: This is a petition for review on certiorari of the Court of Appeals' decision affirming the decision of the Insurance Commissioner which dismissed the petitioners' complaint against respondent Philippine American Life Insurance Company for the recovery of the proceeds from their late father's policy. This court took judicial cognizance of the whirlwind pressure of insurance selling-especially of the agent's practice of 'supplying the information. (Rollo. If his purpose were to misrepresent and to conceal his ailments in anticipation of death during the two-year period.1973. father of herein petitioners. Insurer Philamlife could have presented as witness its Medical Examiner Dr. petitioners filed on November 27. the insurer cannot prove that the policy is void ab initio or is rescindable by reason of the fraudulent concealment or misrepresentation of the insured or his agent. Case No. such right must be exercised previous to the commencement of an action on the contract. not just P 80. JUANITO TAN. GUTIERREZ. According to the petitioners. 99-100) xxx xxx xxx The petitioners contend that there could have been no concealment or misrepresentation by their late father because Tan Lee Siong did not have to buy insurance. Nolasco for petitioners. to wit: A. Tan Lee Siong died of hepatoma (Exhibit B). Philamlife could have put to the witness stand its Agent Bienvenido S. in a letter dated September 11. 1989 EMILIO TAN. respondent company rescinded the contract of insurance and refunded the premiums paid on September 11. he certainly could have gotten a bigger insurance. 1082467 was issued effective November 6. After a policy of life insurance made payable on the death of the insured shall have been in force during the lifetime of the insured for a period of two years from the date of its issue or of its last reinstatement. 1977. 218.00. (pp. However.R. Guinto. ALBERTO TAN and ARTURO TAN.F. (Rollo. 1975. Assured did not knock at the door of the insurer to buy insurance. THE COURT OF APPEALS and THE PHILIPPINE AMERICAN LIFE INSURANCE COMPANY.1973.1973 and the insured died on April 26. petitioners. He did not. 1975. with petitioners the beneficiaries thereof (Exhibit A). After hearing the evidence of both parties. Assured was a man of means. respondent company is not. The so-called "incontestability clause" precludes the insurer from raising the defenses of false representations or concealment of material facts insofar as health and previous diseases are concerned if the insurance has been in force for at least two years during the insured's lifetime. of applicable legal provisions and established jurisprudence. dismissing petitioners' complaint. On April 26. is contrary to the provisions of the policy contract itself. The contention is without merit.00. Part II. On September 23. No. The pertinent section in the Insurance Code provides: Section 48.1975.000. Urbano Guinto. The conclusion in law of respondent Court that respondent insurer may be allowed to avoid the policy on grounds of concealment by the deceased assured. (Rollo.000. At one time or another most of us have been subjected to that pressure. The policy was thus in force for a period of only one year and five months. this petition. barred from proving that the policy is void ab initio by reason of the insured's fraudulent concealment or misrepresentation. He was the object of solicitations and visits.00 with respondent company. 1975. Tan Lee Siong. C. docketed as I. O.000. Guinto. The phrase "during the lifetime" found in Section 48 simply means that the policy is no longer considered in force after the insured has died. therefore." As noted by the Court of Appeals. The petitioners state: Here then is a case of an assured whose application was submitted because of repeated visits and solicitations by the insurer's agent. Rollo) xxx xxx xxx This Honorable Supreme Court has had occasion to denounce the pressure and practice indulged in by agents in selling insurance. preparing and answering the . Petitioners then filed with respondent company their claim for the proceeds of the life insurance policy. B. He was only pressured by insistent salesmen to do so. It was he who accomplished the application. as well as. He could have obtained a bigger insurance. vs. Moreover. 138139. medical. The key phrase in the second paragraph of Section 48 is "for a period of two years. Whenever a right to rescind a contract of insurance is given to the insurer by any provision of this chapter. pp. previous to the commencement of this action on November 27. that practice. Philamlife did not. 7) The petitioners contend that the respondent company no longer had the right to rescind the contract of insurance as rescission must allegedly be done during the lifetime of the insured within two years and prior to the commencement of action. the Insurance Law was amended and the second paragraph of Section 48 added to prevent the insurance company from exercising a right to rescind after the death of the insured. Santos & P. The premiums paid on the policy were thereupon refunded .C. 1082467 in the amount of P 80. a complaint against the former with the Office of the Insurance Commissioner. applied for life insurance in the amount of P 80. respondent company denied petitioners' claim and rescinded the policy by reason of the alleged misrepresentation and concealment of material facts made by the deceased Tan Lee Siong in his application for insurance (Exhibit 3). a relative to Dr. 91-92) The Court of Appeals dismissed ' the petitioners' appeal from the Insurance Commissioner's decision for lack of merit Hence. Considering that the insured died before the two-year period had lapsed. The conclusion in law of respondent Court that respondent insurer has the right to rescind the policy contract when insured is already dead is not in accordance with existing law and applicable jurisprudence.C. Ferry. The facts of the case as found by the Court of Appeals are: Petitioners appeal from the Decision of the Insurance Commissioner dismissing herein petitioners' complaint against respondent Philippine American Life Insurance Company for the recovery of the proceeds of Policy No.. J. Said application was approved and Policy No. De la Rosa and Associates for private respondent. Again Philamlife did not. respondents. JR. p.1975.Republic of the Philippines SUPREME COURT Manila THIRD DIVISION G. the Insurance Commissioner rendered judgment on August 9. 48049 June 29. The inference of respondent Court that respondent insurer was misled in issuing the policy are manifestly mistaken and contrary to admitted evidence. to wit: The policy was issued on November 6.1975. Alleging that respondent company's refusal to pay them the proceeds of the policy was unjustified and unreasonable. pp. The petitioners raise the following issues in their assignment of errors.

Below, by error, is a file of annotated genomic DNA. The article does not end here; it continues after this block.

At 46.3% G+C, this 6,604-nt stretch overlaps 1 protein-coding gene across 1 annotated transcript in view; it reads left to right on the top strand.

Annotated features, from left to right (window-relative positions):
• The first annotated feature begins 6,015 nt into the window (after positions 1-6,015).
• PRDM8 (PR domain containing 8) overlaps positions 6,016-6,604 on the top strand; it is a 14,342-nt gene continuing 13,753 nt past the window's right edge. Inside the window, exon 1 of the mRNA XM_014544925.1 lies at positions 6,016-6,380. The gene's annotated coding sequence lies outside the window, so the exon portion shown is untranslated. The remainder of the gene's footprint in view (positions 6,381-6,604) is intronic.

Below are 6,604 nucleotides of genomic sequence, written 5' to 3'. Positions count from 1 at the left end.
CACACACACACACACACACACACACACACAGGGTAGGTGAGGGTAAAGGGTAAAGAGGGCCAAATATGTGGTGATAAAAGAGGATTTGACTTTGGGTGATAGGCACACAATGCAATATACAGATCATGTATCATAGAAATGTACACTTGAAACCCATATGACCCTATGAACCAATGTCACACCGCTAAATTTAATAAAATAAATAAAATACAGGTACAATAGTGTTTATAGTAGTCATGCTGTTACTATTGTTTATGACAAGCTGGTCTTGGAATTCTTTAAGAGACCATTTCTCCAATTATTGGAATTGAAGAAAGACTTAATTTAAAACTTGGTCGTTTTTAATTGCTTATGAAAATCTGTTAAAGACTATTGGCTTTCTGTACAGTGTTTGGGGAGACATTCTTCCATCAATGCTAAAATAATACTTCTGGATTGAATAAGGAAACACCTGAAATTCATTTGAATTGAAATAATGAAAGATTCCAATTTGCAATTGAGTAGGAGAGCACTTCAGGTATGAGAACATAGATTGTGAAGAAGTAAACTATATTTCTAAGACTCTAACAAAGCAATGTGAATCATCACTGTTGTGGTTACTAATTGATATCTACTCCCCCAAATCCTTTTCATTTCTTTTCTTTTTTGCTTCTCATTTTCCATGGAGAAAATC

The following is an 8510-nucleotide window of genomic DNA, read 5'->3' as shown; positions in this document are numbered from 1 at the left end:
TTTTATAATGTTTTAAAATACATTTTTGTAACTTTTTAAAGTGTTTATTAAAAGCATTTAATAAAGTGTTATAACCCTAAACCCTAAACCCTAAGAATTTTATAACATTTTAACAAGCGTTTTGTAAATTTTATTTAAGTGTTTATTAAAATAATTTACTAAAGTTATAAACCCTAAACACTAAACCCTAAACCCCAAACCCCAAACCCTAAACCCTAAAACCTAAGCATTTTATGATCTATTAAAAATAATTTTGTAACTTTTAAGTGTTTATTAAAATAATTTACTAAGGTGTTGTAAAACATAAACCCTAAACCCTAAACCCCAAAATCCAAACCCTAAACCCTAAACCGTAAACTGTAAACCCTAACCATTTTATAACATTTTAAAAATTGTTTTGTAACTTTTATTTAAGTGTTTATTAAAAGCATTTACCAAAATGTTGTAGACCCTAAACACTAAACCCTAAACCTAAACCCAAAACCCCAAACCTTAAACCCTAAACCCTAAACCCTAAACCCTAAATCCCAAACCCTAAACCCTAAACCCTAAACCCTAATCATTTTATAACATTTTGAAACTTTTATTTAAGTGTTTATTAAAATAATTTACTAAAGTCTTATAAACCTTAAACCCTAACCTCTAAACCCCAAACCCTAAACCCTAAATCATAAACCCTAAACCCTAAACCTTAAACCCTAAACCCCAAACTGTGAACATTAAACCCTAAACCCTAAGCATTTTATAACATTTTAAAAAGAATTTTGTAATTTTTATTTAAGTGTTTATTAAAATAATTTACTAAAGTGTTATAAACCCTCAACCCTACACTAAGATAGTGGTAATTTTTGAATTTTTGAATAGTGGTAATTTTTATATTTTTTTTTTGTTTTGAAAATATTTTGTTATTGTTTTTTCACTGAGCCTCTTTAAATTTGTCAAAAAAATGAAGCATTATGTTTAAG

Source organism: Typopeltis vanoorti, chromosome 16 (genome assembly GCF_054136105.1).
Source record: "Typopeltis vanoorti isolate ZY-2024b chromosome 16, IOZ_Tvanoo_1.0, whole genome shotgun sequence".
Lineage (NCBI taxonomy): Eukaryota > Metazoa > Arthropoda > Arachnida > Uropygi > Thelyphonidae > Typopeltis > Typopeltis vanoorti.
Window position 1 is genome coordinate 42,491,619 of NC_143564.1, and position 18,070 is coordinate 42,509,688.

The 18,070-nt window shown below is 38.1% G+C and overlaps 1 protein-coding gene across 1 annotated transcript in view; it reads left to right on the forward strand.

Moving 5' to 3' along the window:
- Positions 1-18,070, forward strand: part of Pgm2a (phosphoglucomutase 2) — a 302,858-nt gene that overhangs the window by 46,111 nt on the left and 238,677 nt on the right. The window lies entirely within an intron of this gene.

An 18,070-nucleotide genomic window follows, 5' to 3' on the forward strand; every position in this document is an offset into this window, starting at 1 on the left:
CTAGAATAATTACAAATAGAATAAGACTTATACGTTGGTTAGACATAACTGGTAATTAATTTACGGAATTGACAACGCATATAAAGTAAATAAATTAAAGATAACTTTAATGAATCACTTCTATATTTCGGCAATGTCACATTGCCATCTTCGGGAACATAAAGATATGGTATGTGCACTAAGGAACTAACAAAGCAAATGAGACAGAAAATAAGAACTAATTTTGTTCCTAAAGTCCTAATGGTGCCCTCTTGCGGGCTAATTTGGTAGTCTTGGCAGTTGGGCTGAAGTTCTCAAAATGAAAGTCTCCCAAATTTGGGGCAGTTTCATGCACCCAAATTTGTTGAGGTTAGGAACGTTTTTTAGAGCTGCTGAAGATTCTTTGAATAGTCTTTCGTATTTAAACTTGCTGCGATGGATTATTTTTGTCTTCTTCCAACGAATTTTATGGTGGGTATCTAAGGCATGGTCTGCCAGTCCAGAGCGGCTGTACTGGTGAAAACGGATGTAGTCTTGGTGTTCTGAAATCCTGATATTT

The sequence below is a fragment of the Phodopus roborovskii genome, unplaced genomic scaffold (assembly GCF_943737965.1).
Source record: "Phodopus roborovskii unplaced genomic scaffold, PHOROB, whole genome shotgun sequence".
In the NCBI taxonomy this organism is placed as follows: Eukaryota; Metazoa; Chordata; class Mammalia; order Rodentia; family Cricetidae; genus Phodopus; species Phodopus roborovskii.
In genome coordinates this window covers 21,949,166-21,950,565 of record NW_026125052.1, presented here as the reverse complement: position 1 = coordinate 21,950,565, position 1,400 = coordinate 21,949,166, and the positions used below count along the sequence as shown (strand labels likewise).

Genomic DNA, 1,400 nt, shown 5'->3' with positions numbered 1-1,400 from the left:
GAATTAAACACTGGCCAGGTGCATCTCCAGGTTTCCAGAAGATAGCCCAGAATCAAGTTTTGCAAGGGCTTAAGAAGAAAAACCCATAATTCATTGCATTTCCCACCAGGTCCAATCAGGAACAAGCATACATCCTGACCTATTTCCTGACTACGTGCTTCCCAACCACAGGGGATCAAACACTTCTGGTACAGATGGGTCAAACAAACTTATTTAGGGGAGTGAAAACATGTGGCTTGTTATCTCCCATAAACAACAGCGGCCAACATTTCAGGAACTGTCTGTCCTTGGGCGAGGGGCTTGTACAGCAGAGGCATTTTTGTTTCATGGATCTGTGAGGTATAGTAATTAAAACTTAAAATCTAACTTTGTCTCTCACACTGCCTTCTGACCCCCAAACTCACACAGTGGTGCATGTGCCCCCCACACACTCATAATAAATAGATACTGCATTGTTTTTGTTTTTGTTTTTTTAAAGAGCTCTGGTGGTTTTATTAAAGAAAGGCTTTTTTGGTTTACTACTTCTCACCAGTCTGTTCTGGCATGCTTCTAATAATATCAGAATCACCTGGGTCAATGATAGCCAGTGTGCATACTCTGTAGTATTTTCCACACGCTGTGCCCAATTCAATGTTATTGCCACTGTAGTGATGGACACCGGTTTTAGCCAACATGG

These agents are to be found all over the length and breadth of the land. 67 Phil. whether or not. (Trinidad v. Rules of Court].n. would not have affixed his signature on the application form unless he clearly understood its significance. Rollo) The legislative answer to the arguments posed by the petitioners is the "incontestability clause" added by the second paragraph of Section 48. 23. They state that the insurer should have presented its two medical field examiners as witnesses. All provisions. the assured who dies within the two-year period. For. Orient Protective Assurance Assn. diabetes and liver disorders. It is but to be expected that he. The evidence for respondent company shows that on September 19. WHEREFORE. Rollo) xxx xxx xxx In the face of all the above. a businessman. that is for Congress or the Insurance Commission to provide as protection against high pressure insurance salesmanship. 140-142. 8-10.. 201. April 8. The insurer has two years from the date of issuance of the insurance contract or of its last reinstatement within which to contest the policy. 83 SCRA 361 [1978]). explained to and understood by the deceased so as to prove concealment on his part. 1973 for consolation and claimed to have been diabetic for five years. Exhibit 2). conclude the transactions. The agents in short do what the company set them out to do. by affixing his signature on the application form. The same is not well taken.C) and dispensing with further medical investigation and examination (Exhibit 5-A). the presumption is that a person intends the ordinary consequence of his voluntary act and takes ordinary care of his concerns.s. it would be unjust if. 142. Congress felt this was a sufficient answer to the various tactics employed by insurance companies to avoid liability. SO ORDERED." (p. Feliciano." We agree with the Court of Appeals which ruled: On the other hand. concur. pp. and most favorably toward those against whom they are meant to operate. Feliciano. submitting the application to their companies. Aug. They are stimulated to more active efforts by contests and by the keen competition offered by the other rival insurance companies. Teves. the petition is hereby DENIED for lack of merit. We call attention to what this Honorable Court said in Insular Life v. 96-98) There is no strong showing that we should apply the "fine print" or "contract of adhesion" rule in this case. [Sec. pp. conditions. would be allowed to collect on the policy even if the insured fraudulently concealed material facts. The petitioners argue that no evidence was presented to show that the medical terms were explained in a layman's language to the insured.. 5(c) and (d). concluding the transactions and otherwisesmoothing out all difficulties. It is the petitioners' burden to show that the factual findings of the respondent court are not based on substantial evidence or that its conclusions are contrary to applicable law and jurisprudence. took no part. (Sweet Lines. Chairman). The deceased. (Rollo. the insured still lives within such period. Moreover. 1976. The Insular Life case was decided some forty years ago when the pressure of insurance salesmanship was not overwhelming as it is now.n.J. The petitioners' interpretation would give rise to the incongruous situation where the beneficiaries of an insured who dies right after taking out and paying for a life insurance policy. Bidin and Cortes.application. For as long as no adverse medical history is revealed in the application form. an applicant for insurance is presumed to be healthy and physically fit and no further medical investigation or examination is conducted by respondent company. After two years. at page 205: It is of common knowledge that the selling of insurance today is subjected to the whirlwind pressure of modern salesmanship. The petitioners cite: It is a matter of common knowledge that large amounts of money are collected from ignorant persons by companies and associations which adopt high sounding titles and print the amount of benefits they agree to pay in large black-faced type. prepare and answer the applications.. They supply all the information.. If a warning in bold red letters or a boxed warning similar to that required for cigarette advertisements by the Surgeon General of the United States is necessary. testified that the deceased came to see him on December 14. respondent company was thus misled into accepting the risk and approving his application as medically standard (Exhibit 5. Dr. no matter how patent or well founded.1976. JJ. Fernan. Wenceslao Vitug... affirmed the correctness of all the entries and answers appearing therein. (pp. August 23. the deceased was examined by Dr. and otherwise smooth out all difficulties. Insurance companies send detailed instructions to their agents to solicit and procure applications. et al. having been subjected to the whirlwind pressure of insurance salesmanship this Court itself has long denounced. 184) There is no showing that the questions in the application form for insurance regarding the insured's medical history are in smaller print than the rest of the printed form or that they are designed in such a way as to conceal from the applicant their importance. (t. 73 Phil. 6-8).n. 1973. should stand charged of fraudulent concealment and misrepresentation. Exhibit 6) Because of the concealment made by the deceased of his consultations and treatments for hypertension. . when the insurance companies competing with one another could be counted by the fingers. (t. p. that by January.1972. pp. 5. Victoriano Lim and was found to be diabetic and hypertensive. v. The questioned decision of the Court of Appeals is AFFIRMED. We are limited in this petition to ascertaining whether or not the respondent Court of Appeals committed reversible error.1976. petitioners argue that no evidence was presented by respondent company to show that the questions appearing in Part II of the application for insurance were asked. no longer lie. Inc.s. the deceased was complaining of progressive weight loss and abdominal pain and was diagnosed to be suffering from hepatoma. when the population of this country was less than one-fourth of what it is now. submit the applications to their companies. Rule 131. (t. following such undertakings by fine print conditions which destroy the substance of the promise. They have failed to discharge that burden.s. the defenses of concealment or misrepresentation. the petitioners allege that the policy intends that the medical examination must be conducted before its issuance otherwise the insurer "waives whatever imperfection by ratification. or exceptions which in any way tend to work a forfeiture of the policy should be construed most strongly against those for whose benefit they are inserted. (C. Another physician.